Back in 2010, Twitter announced that it would be launching a feature called Annotations that would let developers add more information to a tweet without affecting the character count. In the shuffle of Twitter refactoring its future as a media company, it never materialized.

Now, the 7-week-old App.net has announced its own annotations API feature, and developers are starting to play with it.

The importance of annotations is that they allow developers to attach a variety of information that can contain all kinds of things that stay with the post no matter where it may be viewed or ported in the future. These can be links to media such as pictures or video, attached profiles of users mentioned in your post, or even watermarks. This is important to an extensible system like App.net, which is starting out looking sort of Twitter-like but will likely evolve immensely from there.

Mark Thurman of App.net published the annotations spec and gives a good illustration:

Let’s say I’m at a restaurant eating a great dinner, but instead of just telling my followers about this restaurant I want them to be able to see a map of where it is. My Post could include geographic information about the address for the restaurant and then clients that support this geographic annotation could show the restaurant on a map (in addition to showing my post). If the restaurant is on OpenTable, I could include an annotation indicating that and my followers could see the menu and make a reservation in their own App.net client. Annotations are what power complex posts with maps, pictures, videos, etc.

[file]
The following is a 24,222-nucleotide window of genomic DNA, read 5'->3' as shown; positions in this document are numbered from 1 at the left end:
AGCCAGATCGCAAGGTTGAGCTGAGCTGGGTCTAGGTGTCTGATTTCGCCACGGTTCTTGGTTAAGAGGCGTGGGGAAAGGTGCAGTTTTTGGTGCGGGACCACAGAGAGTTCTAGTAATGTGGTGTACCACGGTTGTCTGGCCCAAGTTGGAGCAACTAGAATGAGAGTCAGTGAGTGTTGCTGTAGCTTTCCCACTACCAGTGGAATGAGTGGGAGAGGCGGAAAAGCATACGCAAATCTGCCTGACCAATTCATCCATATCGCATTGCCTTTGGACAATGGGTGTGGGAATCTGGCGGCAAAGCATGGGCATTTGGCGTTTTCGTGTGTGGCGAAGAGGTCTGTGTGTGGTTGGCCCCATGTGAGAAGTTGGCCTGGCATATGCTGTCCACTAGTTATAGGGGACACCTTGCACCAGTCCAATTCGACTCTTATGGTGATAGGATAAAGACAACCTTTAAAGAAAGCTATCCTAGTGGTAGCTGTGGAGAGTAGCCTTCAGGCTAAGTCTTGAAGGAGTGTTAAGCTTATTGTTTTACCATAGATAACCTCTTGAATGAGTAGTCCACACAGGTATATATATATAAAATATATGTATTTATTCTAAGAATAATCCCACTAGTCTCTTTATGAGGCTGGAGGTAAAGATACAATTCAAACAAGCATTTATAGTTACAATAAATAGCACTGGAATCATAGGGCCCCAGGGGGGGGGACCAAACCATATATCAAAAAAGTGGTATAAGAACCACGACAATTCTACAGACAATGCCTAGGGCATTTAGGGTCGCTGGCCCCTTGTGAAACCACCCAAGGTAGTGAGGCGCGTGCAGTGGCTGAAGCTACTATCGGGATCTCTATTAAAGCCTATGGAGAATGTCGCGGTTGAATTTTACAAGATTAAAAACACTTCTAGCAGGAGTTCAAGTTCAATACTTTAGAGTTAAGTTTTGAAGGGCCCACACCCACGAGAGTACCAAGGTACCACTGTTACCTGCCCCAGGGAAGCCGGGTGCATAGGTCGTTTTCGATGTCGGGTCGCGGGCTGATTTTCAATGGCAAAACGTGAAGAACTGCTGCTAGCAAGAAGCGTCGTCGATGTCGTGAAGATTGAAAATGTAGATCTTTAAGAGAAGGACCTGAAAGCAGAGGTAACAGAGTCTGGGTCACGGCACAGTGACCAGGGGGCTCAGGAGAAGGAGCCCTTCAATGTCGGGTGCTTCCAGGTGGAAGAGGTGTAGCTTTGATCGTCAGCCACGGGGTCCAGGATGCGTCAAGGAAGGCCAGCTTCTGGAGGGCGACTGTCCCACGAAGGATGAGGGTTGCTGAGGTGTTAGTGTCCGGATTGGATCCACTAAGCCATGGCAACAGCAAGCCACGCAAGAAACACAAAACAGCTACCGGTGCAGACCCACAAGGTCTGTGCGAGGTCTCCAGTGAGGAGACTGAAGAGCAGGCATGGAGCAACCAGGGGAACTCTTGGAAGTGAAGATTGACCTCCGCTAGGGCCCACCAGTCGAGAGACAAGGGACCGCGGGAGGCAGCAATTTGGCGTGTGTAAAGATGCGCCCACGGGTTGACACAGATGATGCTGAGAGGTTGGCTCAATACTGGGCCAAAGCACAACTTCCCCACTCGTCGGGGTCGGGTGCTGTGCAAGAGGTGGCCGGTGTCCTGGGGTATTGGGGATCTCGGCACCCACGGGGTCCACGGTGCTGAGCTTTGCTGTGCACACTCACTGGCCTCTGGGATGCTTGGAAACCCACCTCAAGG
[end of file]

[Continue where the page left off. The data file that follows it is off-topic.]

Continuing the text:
Developer Tim Haines, of Favstar, was kind enough to give me a peek at a test annotation he had ginned up while playing with the feature. Pinning the annotation to the post doesn’t eat up any of the 256 characters available to App.net users for each post.

Screen Shot 2012 08 31 at 5.33.52 PM 520x319 App.net gets annotations, allows for attaching all kinds of sweet metadata to posts

Twitter issued a beta test of its annotations, but never released them to developers.

As to why Twitter never implemented its own annotation system, it’s likely that the idea of extensible tweets were spun into what we now know as Twitter Cards, which are extended tweets with information like App Store listings or YouTube videos in them. These Cards are important to Twitter’s future of advertising and are, currently, only available to certain types of data and to certain partners. Unlike annotations, Cards are meant purely for displaying information “inside” tweets. An annotation system can provide extensive invisible information for other apps to read and react to, which would have made tweets much more powerful.

App.net’s annotations, on the other hand, are available to all developers now, and they’ve already started to explore the possibilities of adding contextual data to core posts on the service. This is a very exciting feature; It should be interesting to see what comes out of it.

If you’re a developer and you’d like to check out Annotations for App.net, the repo is here on Github.